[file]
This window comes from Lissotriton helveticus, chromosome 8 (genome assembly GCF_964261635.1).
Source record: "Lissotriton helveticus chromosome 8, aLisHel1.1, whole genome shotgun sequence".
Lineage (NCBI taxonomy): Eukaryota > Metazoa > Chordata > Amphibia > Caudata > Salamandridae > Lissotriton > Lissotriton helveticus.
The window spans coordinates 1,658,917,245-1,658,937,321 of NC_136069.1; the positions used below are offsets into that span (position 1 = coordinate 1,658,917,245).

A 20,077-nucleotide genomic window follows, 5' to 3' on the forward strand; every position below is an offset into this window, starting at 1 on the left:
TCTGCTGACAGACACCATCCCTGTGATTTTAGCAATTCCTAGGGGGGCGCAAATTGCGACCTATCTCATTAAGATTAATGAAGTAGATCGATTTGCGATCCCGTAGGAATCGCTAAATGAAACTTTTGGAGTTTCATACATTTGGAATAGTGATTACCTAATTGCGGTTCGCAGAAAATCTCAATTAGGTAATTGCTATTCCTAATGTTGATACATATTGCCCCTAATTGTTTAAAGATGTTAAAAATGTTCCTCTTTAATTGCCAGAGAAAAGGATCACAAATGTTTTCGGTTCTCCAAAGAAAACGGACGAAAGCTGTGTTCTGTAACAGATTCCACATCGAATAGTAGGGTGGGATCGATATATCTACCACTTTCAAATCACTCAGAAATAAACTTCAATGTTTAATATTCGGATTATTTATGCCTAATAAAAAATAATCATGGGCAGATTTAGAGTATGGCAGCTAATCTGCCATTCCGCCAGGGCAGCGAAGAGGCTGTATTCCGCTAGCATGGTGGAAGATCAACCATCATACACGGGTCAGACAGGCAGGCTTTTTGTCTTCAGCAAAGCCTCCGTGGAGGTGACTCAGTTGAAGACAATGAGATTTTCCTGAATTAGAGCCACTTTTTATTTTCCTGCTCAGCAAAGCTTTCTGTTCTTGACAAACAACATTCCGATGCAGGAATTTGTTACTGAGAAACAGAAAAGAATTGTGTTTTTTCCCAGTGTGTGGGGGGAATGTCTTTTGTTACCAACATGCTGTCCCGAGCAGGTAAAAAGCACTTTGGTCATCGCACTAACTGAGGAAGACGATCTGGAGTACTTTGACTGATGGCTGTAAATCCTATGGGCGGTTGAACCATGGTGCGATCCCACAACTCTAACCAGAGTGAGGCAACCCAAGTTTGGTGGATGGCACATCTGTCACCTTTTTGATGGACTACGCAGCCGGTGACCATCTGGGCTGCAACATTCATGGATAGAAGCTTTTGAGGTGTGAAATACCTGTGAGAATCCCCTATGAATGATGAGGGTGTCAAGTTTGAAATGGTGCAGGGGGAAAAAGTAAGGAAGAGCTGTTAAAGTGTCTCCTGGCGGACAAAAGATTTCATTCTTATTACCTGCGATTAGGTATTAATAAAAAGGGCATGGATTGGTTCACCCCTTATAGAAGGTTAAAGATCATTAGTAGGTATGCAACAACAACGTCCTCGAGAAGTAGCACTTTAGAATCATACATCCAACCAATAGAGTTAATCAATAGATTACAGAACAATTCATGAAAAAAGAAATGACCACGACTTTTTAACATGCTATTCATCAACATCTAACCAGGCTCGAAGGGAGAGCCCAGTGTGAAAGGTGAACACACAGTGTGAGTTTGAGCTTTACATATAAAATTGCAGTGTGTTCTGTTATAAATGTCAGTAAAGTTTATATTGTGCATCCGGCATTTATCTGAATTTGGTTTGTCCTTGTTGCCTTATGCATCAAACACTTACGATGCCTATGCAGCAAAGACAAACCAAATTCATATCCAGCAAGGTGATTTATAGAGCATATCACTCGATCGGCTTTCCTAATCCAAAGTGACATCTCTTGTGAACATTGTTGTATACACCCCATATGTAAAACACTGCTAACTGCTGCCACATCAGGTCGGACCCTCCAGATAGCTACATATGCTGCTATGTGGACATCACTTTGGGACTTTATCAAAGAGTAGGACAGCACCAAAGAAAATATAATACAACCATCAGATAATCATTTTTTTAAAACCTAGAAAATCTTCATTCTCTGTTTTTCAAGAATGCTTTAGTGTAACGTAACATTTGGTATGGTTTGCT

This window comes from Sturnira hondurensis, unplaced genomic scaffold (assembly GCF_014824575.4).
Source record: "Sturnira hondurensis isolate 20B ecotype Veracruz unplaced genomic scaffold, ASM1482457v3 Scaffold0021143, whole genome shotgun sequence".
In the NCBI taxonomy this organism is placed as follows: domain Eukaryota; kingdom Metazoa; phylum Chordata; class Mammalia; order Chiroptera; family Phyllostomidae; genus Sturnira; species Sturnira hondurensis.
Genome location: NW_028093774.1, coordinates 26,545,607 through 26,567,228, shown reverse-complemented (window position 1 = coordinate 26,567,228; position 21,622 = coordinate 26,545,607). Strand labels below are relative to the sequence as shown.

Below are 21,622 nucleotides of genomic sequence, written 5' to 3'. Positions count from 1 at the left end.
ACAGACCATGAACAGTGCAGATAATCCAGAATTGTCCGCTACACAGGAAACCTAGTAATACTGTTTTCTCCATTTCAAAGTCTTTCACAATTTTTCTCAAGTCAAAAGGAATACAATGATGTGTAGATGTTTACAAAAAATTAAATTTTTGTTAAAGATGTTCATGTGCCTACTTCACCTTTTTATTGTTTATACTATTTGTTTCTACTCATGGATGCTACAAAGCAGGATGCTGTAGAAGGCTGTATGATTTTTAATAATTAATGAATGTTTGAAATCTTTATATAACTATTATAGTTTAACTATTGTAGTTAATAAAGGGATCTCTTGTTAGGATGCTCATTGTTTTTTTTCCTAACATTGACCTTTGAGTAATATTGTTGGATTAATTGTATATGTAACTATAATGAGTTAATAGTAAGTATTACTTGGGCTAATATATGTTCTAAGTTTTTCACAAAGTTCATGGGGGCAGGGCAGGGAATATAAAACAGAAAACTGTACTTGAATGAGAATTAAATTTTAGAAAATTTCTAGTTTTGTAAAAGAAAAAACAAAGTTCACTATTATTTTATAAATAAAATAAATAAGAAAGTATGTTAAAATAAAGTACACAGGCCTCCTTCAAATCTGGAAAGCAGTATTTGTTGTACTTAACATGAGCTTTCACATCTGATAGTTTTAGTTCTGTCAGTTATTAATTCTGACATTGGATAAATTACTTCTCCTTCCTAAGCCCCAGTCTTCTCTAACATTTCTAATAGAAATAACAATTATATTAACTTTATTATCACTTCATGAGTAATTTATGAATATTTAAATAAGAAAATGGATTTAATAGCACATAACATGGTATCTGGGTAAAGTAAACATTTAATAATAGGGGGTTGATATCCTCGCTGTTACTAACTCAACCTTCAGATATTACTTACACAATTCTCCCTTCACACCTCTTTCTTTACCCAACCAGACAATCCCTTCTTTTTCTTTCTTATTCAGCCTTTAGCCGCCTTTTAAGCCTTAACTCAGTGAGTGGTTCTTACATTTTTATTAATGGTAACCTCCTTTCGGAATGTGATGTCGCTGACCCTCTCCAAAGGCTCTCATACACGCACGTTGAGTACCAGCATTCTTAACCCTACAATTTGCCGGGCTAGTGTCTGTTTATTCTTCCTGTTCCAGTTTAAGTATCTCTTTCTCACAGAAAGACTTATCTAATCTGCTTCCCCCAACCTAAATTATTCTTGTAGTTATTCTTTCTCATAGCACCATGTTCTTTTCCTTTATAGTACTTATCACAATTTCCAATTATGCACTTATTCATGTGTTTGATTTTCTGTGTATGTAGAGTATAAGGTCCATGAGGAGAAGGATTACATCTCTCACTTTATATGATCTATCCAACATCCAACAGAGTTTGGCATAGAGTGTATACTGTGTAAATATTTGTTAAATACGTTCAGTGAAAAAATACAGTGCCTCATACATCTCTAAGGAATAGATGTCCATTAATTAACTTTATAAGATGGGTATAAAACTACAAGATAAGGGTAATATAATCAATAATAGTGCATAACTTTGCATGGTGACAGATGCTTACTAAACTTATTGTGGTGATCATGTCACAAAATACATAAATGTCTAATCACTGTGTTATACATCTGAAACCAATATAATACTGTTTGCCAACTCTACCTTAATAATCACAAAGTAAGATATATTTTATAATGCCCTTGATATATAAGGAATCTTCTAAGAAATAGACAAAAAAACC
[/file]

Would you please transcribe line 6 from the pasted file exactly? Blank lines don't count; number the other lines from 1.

TCTGCTGACAGACACCATCCCTGTGATTTTAGCAATTCCTAGGGGGGCGCAAATTGCGACCTATCTCATTAAGATTAATGAAGTAGATCGATTTGCGATCCCGTAGGAATCGCTAAATGAAACTTTTGGAGTTTCATACATTTGGAATAGTGATTACCTAATTGCGGTTCGCAGAAAATCTCAATTAGGTAATTGCTATTCCTAATGTTGATACATATTGCCCCTAATTGTTTAAAGATGTTAAAAATGTTCCTCTTTAATTGCCAGAGAAAAGGATCACAAATGTTTTCGGTTCTCCAAAGAAAACGGACGAAAGCTGTGTTCTGTAACAGATTCCACATCGAATAGTAGGGTGGGATCGATATATCTACCACTTTCAAATCACTCAGAAATAAACTTCAATGTTTAATATTCGGATTATTTATGCCTAATAAAAAATAATCATGGGCAGATTTAGAGTATGGCAGCTAATCTGCCATTCCGCCAGGGCAGCGAAGAGGCTGTATTCCGCTAGCATGGTGGAAGATCAACCATCATACACGGGTCAGACAGGCAGGCTTTTTGTCTTCAGCAAAGCCTCCGTGGAGGTGACTCAGTTGAAGACAATGAGATTTTCCTGAATTAGAGCCACTTTTTATTTTCCTGCTCAGCAAAGCTTTCTGTTCTTGACAAACAACATTCCGATGCAGGAATTTGTTACTGAGAAACAGAAAAGAATTGTGTTTTTTCCCAGTGTGTGGGGGGAATGTCTTTTGTTACCAACATGCTGTCCCGAGCAGGTAAAAAGCACTTTGGTCATCGCACTAACTGAGGAAGACGATCTGGAGTACTTTGACTGATGGCTGTAAATCCTATGGGCGGTTGAACCATGGTGCGATCCCACAACTCTAACCAGAGTGAGGCAACCCAAGTTTGGTGGATGGCACATCTGTCACCTTTTTGATGGACTACGCAGCCGGTGACCATCTGGGCTGCAACATTCATGGATAGAAGCTTTTGAGGTGTGAAATACCTGTGAGAATCCCCTATGAATGATGAGGGTGTCAAGTTTGAAATGGTGCAGGGGGAAAAAGTAAGGAAGAGCTGTTAAAGTGTCTCCTGGCGGACAAAAGATTTCATTCTTATTACCTGCGATTAGGTATTAATAAAAAGGGCATGGATTGGTTCACCCCTTATAGAAGGTTAAAGATCATTAGTAGGTATGCAACAACAACGTCCTCGAGAAGTAGCACTTTAGAATCATACATCCAACCAATAGAGTTAATCAATAGATTACAGAACAATTCATGAAAAAAGAAATGACCACGACTTTTTAACATGCTATTCATCAACATCTAACCAGGCTCGAAGGGAGAGCCCAGTGTGAAAGGTGAACACACAGTGTGAGTTTGAGCTTTACATATAAAATTGCAGTGTGTTCTGTTATAAATGTCAGTAAAGTTTATATTGTGCATCCGGCATTTATCTGAATTTGGTTTGTCCTTGTTGCCTTATGCATCAAACACTTACGATGCCTATGCAGCAAAGACAAACCAAATTCATATCCAGCAAGGTGATTTATAGAGCATATCACTCGATCGGCTTTCCTAATCCAAAGTGACATCTCTTGTGAACATTGTTGTATACACCCCATATGTAAAACACTGCTAACTGCTGCCACATCAGGTCGGACCCTCCAGATAGCTACATATGCTGCTATGTGGACATCACTTTGGGACTTTATCAAAGAGTAGGACAGCACCAAAGAAAATATAATACAACCATCAGATAATCATTTTTTTAAAACCTAGAAAATCTTCATTCTCTGTTTTTCAAGAATGCTTTAGTGTAACGTAACATTTGGTATGGTTTGCT